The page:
Four deaths this summer have been linked to the cancer pain medication Fentora. Cephalon Inc., the drug’s maker, has sent letters to doctors warning of these deaths. Fentora is an extremely powerful and addictive opiate approved by the FDA to treat pain in cancer patients. Doctors, however, are prescribing the drug for “off-label” uses, like headaches and back pain. The company is accused of promoting the drug for “off-label” prescription and is being investigated in three separate probes.
Fentora is the successor to Actiq, which hit the market in 1999. Both drugs contain fentanyl, a substance 80 times more powerful than morphine. The DEA classifies fentanyl as a Schedule II substance, placing it in the same category as cocaine and methamphetamine. The drugs classified as Schedule II are also considered to have the highest potential for abuse and an associated risk of fatal overdose.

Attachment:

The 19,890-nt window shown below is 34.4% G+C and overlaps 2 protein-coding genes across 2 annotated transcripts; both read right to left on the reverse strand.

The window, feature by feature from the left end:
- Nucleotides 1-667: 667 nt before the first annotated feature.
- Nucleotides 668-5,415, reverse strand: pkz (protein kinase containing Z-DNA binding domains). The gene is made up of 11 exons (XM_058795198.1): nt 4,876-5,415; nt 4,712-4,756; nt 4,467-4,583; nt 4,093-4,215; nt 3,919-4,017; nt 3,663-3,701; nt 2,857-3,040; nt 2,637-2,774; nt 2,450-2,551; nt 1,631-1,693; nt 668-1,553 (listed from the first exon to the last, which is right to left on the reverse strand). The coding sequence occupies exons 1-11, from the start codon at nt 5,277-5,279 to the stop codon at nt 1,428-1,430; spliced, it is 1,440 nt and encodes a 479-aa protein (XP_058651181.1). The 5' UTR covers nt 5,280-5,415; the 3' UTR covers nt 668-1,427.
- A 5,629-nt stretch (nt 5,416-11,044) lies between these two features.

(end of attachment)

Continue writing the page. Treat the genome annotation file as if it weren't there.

Of the four reported deaths tied to the drug, all came from the dug being used differently than its label indicates. Two of the patients were prescribed the drug for headaches and another used the drug to commit suicide but was not prescribed at all.
Doctors are allowed to prescribe drugs at their own discretion for “off-label” uses; however, it is illegal for a company to market a drug for “off-label” use. The FDA says that they are committed to safe use of this medication and are doing all they can to assure it.
Cephalon declined to comment on the various investigations but said they were ongoing and it continued to cooperate with each one. Cephalon’s Ms. Beckhardt said the company “promotes its medications consistent with the labeled indication” and added that it was “taking active steps to re-emphasize the importance of adhering to the labeling information” for Fentora.
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